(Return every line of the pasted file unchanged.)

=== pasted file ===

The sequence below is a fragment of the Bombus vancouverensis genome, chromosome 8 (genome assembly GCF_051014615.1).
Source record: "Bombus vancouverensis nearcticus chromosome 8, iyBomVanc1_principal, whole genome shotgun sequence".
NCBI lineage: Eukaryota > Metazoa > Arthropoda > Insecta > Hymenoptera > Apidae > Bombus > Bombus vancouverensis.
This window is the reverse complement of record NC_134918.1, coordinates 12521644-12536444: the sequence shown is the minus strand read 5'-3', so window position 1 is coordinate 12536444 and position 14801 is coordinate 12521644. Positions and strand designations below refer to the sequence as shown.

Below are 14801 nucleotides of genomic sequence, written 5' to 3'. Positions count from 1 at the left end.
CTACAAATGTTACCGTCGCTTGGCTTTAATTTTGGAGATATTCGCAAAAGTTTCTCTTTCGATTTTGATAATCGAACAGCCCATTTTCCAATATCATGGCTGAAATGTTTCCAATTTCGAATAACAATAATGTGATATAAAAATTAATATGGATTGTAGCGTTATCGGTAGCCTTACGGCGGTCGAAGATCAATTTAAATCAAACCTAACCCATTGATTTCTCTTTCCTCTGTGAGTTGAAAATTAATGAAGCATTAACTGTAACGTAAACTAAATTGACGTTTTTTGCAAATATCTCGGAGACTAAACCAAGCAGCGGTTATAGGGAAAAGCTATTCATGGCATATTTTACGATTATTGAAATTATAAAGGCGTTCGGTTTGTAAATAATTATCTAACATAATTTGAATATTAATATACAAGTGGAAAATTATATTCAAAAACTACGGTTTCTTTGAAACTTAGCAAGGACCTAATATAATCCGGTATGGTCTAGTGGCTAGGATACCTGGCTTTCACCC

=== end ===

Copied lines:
The sequence below is a fragment of the Bombus vancouverensis genome, chromosome 8 (genome assembly GCF_051014615.1).
Source record: "Bombus vancouverensis nearcticus chromosome 8, iyBomVanc1_principal, whole genome shotgun sequence".
NCBI lineage: Eukaryota > Metazoa > Arthropoda > Insecta > Hymenoptera > Apidae > Bombus > Bombus vancouverensis.
This window is the reverse complement of record NC_134918.1, coordinates 12521644-12536444: the sequence shown is the minus strand read 5'-3', so window position 1 is coordinate 12536444 and position 14801 is coordinate 12521644. Positions and strand designations below refer to the sequence as shown.

Below are 14801 nucleotides of genomic sequence, written 5' to 3'. Positions count from 1 at the left end.
CTACAAATGTTACCGTCGCTTGGCTTTAATTTTGGAGATATTCGCAAAAGTTTCTCTTTCGATTTTGATAATCGAACAGCCCATTTTCCAATATCATGGCTGAAATGTTTCCAATTTCGAATAACAATAATGTGATATAAAAATTAATATGGATTGTAGCGTTATCGGTAGCCTTACGGCGGTCGAAGATCAATTTAAATCAAACCTAACCCATTGATTTCTCTTTCCTCTGTGAGTTGAAAATTAATGAAGCATTAACTGTAACGTAAACTAAATTGACGTTTTTTGCAAATATCTCGGAGACTAAACCAAGCAGCGGTTATAGGGAAAAGCTATTCATGGCATATTTTACGATTATTGAAATTATAAAGGCGTTCGGTTTGTAAATAATTATCTAACATAATTTGAATATTAATATACAAGTGGAAAATTATATTCAAAAACTACGGTTTCTTTGAAACTTAGCAAGGACCTAATATAATCCGGTATGGTCTAGTGGCTAGGATACCTGGCTTTCACCC